My next remark is not intended as criticism of the present Government, because all Governments have pursued this policy. The underlying cause of the problem is the variable rates of duty available in this country and in other countries, particularly those near us in Europe. If the price of a packet of cigarettes were very low, there would be a limited incentive to smuggle them into this country. Therefore, it is legitimate to ask about the impact of those rates on smuggling and consumption.

    I have two questions for the Economic Secretary—one is general and the other more specific. First, what sort of work and modelling has been done in the Treasury on the effect on cigarette consumption, smuggling and revenue of freezing or reducing the duty? When Richard Broadbent, who is otherwise a very impressive individual, came before the Public Accounts Committee, he was questioned by its Chairman on this issue. Mr. Broadbent replied:
    "I do not know and I am not sure we are able to calculate with any degree of certainty—and we have not calculated—what the impact might be of such a step downward in rates in the UK".
    > That is very surprising because, when the Chancellor sets his Budget, I should have thought it perfectly reasonable to ask what the effect of reducing duty would be. What modelling has been done? Can the Economic Secretary tell us now or write to me later with detailed evidence of the modelling?

    I am grateful to my hon. Friend for making that important point. It is quite clear that the absence of any such modelling at official level in the Treasury must reinforce the argument for looking at the proposals in the amendments. There must be some form of ability to test whether the strategies for smuggling and cross-border shopping are having an effect in the way that most of us desire.

    I am grateful to my hon. Friend for making that point. It is, of course, normal practice in this place for the Opposition to do the Government's work for them by trying to work out what would actually work. As the debate has gone on, I have watched as the Government Whips and Treasury Ministers have spoken to each other. I am an optimist. Perhaps they will accept the amendment. That would be a good thing.

    It would be interesting to know what work has been done. As the hon. Member for Yeovil said, clearly some thought went into the issue when the Government stopped the escalator effect on cigarette duty. They must have known or guessed what impact that would have had. It would be interesting to hear from the Economic Secretary what the Laffer curve effects—if I can cite another economist—would be on reducing duty. Would that increase revenue?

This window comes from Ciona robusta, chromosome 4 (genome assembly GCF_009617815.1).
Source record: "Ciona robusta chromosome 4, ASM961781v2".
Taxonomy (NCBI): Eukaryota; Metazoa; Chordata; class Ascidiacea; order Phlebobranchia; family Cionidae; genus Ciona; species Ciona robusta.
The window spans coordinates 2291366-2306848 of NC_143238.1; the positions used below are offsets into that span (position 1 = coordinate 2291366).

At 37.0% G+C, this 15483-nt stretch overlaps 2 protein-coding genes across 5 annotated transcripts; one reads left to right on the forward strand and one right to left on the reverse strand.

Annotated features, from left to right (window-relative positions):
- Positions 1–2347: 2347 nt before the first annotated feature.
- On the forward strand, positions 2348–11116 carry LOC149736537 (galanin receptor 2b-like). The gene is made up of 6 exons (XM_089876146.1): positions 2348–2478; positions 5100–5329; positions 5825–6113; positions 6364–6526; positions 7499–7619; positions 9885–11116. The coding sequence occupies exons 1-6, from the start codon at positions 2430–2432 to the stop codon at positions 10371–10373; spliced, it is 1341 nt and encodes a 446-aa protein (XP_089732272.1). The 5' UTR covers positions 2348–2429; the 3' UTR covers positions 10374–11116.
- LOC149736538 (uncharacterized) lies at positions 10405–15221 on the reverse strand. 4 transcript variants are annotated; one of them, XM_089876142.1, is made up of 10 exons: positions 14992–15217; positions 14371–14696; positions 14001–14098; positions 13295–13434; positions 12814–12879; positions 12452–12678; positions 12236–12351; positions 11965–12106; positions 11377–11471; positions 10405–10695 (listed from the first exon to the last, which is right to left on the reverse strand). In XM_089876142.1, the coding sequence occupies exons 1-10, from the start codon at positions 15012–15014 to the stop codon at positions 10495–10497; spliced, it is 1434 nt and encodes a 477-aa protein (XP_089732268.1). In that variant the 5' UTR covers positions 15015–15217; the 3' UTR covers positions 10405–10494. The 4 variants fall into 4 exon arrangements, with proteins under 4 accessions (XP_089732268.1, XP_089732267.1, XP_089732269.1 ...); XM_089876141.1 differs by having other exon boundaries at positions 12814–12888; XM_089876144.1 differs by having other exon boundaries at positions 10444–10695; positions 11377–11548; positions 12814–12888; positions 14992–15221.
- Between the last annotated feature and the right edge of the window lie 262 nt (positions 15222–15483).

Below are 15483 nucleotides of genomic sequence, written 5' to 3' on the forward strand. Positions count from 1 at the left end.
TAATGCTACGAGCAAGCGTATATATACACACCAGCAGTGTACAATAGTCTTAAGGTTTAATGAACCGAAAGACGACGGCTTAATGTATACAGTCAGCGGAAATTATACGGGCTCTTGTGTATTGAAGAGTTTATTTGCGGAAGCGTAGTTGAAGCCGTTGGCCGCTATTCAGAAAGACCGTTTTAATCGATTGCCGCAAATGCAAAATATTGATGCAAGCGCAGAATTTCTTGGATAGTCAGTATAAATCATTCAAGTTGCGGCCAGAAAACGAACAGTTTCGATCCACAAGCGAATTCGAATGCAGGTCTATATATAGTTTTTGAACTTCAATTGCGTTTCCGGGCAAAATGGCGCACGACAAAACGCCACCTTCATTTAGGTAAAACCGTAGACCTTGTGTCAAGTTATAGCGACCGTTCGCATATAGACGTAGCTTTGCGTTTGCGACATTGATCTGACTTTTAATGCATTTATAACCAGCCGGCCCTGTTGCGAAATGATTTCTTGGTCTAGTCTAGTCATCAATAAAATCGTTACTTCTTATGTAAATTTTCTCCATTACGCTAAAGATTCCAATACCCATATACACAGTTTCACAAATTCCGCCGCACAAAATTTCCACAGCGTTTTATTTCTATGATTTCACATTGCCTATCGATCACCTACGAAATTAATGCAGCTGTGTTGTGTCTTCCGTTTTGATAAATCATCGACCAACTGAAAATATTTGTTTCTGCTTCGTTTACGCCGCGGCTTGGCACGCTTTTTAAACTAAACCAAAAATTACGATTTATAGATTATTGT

Is the hon. Gentleman seriously asking the Government to determine their fiscal policy on the basis of trying to deal with smuggling?

    I am asking the Government to tell me whether they would further their objectives for improving the health of the nation, for cracking down on problems of law and order and for raising revenue by reducing the duty. That suggestion may be counterintuitive, but we have shown in other areas of taxation how that can work.

    I am very grateful to my hon. Friend for giving way. I fear that his optimism about the Government's reaction to the amendments is positively Panglossian. However, at least his position is not obscurantist or neanderthal, something to which the stance of the Scottish nationalists bears a striking resemblance. Can he tell me what proportion of the cost of a packet of 20 cigarettes is now accounted for by tax and excise duty? When I introduced a ten-minute Bill covering the matter nearly three years ago, the figure was more than 79 per cent.

    I cannot give my hon. Friend a precise figure. but 80 per cent. is the figure that I have seen. That is extremely high and certainly higher than in any other country in the EU and I imagine anywhere else in the world.

    My specific question is about Imperial Tobacco, which was raised earlier in the debate by a fellow member of the Public Accounts Committee. It may astonish the Committee to learn that half of all the smuggled cigarettes in this country are Regals or Superkings. A huge proportion of the smuggled products are produced by Imperial Tobacco. When we examined the issue, we found that a third of its exports went to five places: Latvia, Kaliningrad, Afghanistan, Moldova and Andorra. Indeed, when the hon. Member for City of Durham (Mr. Steinberg), who is also a member of the Committee, asked the chief executive of Imperial Tobacco whether